Windows to the Deep 2019: Exploration of the Deep-sea Habitats of the Southeastern United States

Dive 19: Norfolk Deep Seep

Date: July 11, 2019
Location: Lat: 36.86505°, Lon: -74.48573°
Dive Depth Range: 1,522 - 1,615 meters (4,993 - 5,299 feet)

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Highlights from the final dive of the expedition, when we explored the seafloor around a deep seep site in Norfolk Canyon first discovered by the NOAA Office of Ocean Exploration and Research during an Okeanos Explorer expedition in 2012. Learn more about the dive in this mission log. Video courtesy of the NOAA Office of Ocean Exploration and Research, Windows to the Deep 2019. Download larger version (mp4, 111.9 MB).

Today was our last dive of the Windows to the Deep 2019 expedition at a seep site just south of Norfolk Canyon. This deep seep site was first discovered by the NOAA Office of Ocean Exploration and Research using NOAA Ship Okeanos Explorer in 2012. The site is notable because it is one of the deepest locations of methane discharge on the U.S. Atlantic margin and a particularly extensive site, as indicated by acoustic mapping of the water column. Past remotely operated vehicle (ROV) and human operated vehicle observations of benthic communities at seeps approximately 500 meters (1,640 feet) depth to the northwest and 1,000 meters (3,281 feet) depth to the northeast indicated high levels of gas release, robust chemosynthetic ecosystems, extensive beds of Bathymodiolus mussels, abundant carbonate rock, and abundant bacterial mats. The location for the dive today was chosen for its proximity to these previously explored seep sites, with the prospect of finding similar ecological and geological features that would allow for comparison with the seeps nearby.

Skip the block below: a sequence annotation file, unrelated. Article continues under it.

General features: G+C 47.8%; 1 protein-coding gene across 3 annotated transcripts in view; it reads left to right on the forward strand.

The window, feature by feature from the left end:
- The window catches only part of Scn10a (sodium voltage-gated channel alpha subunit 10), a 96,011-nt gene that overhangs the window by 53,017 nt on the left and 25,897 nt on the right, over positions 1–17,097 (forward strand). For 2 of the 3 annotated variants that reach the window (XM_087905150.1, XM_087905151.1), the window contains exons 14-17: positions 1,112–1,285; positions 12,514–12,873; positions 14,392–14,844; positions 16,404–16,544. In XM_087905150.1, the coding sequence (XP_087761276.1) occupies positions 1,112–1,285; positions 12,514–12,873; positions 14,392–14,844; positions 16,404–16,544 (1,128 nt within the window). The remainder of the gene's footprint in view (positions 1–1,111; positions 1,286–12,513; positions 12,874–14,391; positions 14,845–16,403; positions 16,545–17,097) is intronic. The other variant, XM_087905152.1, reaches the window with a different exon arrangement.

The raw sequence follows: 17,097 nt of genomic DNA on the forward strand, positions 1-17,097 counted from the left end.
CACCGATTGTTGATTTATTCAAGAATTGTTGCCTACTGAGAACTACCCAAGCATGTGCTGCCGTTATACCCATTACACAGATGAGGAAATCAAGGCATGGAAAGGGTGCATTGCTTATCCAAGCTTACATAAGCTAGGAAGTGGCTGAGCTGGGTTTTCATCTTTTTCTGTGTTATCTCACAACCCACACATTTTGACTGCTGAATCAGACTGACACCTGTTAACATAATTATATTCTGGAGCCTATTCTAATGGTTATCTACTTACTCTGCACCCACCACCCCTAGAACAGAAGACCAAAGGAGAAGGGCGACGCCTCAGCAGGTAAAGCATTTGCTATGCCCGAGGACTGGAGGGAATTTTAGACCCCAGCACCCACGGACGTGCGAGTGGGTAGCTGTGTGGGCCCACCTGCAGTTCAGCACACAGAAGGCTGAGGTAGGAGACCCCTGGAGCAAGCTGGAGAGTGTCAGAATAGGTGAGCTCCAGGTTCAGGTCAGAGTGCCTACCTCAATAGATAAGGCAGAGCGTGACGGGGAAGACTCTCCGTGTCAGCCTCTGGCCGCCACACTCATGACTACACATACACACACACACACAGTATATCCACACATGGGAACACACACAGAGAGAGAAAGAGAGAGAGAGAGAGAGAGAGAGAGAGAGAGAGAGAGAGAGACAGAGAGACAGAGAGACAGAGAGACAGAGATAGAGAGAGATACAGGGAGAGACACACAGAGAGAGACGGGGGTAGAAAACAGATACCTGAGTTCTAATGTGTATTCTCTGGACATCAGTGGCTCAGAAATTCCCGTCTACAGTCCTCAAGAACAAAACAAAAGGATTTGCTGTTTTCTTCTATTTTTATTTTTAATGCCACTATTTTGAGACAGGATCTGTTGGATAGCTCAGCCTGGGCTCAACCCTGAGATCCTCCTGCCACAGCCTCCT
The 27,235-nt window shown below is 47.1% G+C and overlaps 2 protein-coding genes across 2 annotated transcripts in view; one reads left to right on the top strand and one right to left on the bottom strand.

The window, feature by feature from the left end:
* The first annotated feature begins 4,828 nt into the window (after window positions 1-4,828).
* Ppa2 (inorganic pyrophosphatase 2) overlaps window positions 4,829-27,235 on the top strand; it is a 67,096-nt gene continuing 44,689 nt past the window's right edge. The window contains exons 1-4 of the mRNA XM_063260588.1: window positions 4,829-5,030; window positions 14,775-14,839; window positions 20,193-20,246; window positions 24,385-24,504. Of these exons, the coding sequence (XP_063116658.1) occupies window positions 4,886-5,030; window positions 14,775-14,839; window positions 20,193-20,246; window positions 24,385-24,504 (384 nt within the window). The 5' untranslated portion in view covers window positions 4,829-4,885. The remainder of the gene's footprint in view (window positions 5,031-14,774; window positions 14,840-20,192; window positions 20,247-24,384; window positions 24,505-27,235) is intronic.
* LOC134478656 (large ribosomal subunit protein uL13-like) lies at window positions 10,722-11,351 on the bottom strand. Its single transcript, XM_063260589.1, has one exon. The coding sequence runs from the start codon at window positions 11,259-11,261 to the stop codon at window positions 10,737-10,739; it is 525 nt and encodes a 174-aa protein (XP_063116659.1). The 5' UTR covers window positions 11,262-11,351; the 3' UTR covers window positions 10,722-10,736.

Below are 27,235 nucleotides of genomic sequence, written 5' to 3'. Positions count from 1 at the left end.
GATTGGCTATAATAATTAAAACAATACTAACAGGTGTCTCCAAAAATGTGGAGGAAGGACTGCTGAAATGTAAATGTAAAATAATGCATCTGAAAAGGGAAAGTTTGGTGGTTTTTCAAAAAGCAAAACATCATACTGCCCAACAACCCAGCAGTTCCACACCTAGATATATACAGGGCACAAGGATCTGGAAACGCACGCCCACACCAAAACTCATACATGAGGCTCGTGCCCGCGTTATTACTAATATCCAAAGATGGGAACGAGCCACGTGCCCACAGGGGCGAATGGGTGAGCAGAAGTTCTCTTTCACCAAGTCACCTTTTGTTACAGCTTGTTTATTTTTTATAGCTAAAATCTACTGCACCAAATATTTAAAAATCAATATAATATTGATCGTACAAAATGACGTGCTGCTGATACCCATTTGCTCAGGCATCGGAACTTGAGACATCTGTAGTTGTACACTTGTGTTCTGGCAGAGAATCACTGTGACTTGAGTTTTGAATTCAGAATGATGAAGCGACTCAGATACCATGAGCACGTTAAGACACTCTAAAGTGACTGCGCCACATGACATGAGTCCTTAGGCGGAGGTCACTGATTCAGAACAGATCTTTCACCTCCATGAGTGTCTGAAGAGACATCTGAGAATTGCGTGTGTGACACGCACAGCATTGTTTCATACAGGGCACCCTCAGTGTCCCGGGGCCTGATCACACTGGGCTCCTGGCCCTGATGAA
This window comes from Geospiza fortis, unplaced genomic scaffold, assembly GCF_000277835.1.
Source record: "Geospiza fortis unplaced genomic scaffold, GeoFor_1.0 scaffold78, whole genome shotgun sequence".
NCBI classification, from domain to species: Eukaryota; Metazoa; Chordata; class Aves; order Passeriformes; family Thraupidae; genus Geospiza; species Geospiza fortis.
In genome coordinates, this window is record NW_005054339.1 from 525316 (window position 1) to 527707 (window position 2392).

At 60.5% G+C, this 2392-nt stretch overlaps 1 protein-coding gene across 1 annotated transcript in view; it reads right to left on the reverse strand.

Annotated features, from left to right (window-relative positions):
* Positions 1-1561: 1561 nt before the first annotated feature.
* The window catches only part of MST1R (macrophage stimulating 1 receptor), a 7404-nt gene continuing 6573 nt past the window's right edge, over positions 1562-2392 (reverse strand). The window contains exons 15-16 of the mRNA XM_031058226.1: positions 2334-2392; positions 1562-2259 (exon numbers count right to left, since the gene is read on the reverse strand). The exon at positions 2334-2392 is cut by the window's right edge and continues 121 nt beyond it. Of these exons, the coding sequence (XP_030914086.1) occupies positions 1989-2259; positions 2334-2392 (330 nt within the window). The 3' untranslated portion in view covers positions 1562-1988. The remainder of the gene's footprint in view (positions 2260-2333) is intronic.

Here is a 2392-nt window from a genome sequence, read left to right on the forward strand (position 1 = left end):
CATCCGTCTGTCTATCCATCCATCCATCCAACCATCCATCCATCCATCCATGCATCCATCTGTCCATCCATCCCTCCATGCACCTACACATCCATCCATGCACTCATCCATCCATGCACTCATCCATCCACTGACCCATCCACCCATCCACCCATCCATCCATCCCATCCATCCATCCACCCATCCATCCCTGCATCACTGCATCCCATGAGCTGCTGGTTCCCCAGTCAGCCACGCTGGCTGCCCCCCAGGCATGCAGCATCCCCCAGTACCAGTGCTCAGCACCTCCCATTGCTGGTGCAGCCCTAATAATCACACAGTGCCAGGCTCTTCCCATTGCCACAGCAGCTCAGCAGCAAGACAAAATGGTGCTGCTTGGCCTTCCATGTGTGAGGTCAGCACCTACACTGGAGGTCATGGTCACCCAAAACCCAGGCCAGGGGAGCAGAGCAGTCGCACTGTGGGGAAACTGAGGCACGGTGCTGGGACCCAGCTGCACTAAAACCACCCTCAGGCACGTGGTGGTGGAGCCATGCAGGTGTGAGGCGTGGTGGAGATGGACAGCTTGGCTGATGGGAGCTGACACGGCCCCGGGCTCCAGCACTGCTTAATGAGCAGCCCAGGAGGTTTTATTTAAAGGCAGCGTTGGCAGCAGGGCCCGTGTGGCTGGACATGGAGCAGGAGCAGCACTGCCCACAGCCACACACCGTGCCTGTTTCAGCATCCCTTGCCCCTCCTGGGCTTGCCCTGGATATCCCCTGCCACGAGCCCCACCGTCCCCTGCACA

This octopus, Muusoctopus johnsonianus, was seen in Norfolk Canyon during the final dive of the Windows to the Deep 2019 expedition. THis species is unique in having reverse countershading, light on top and dark on bottom, when compared to other octopods.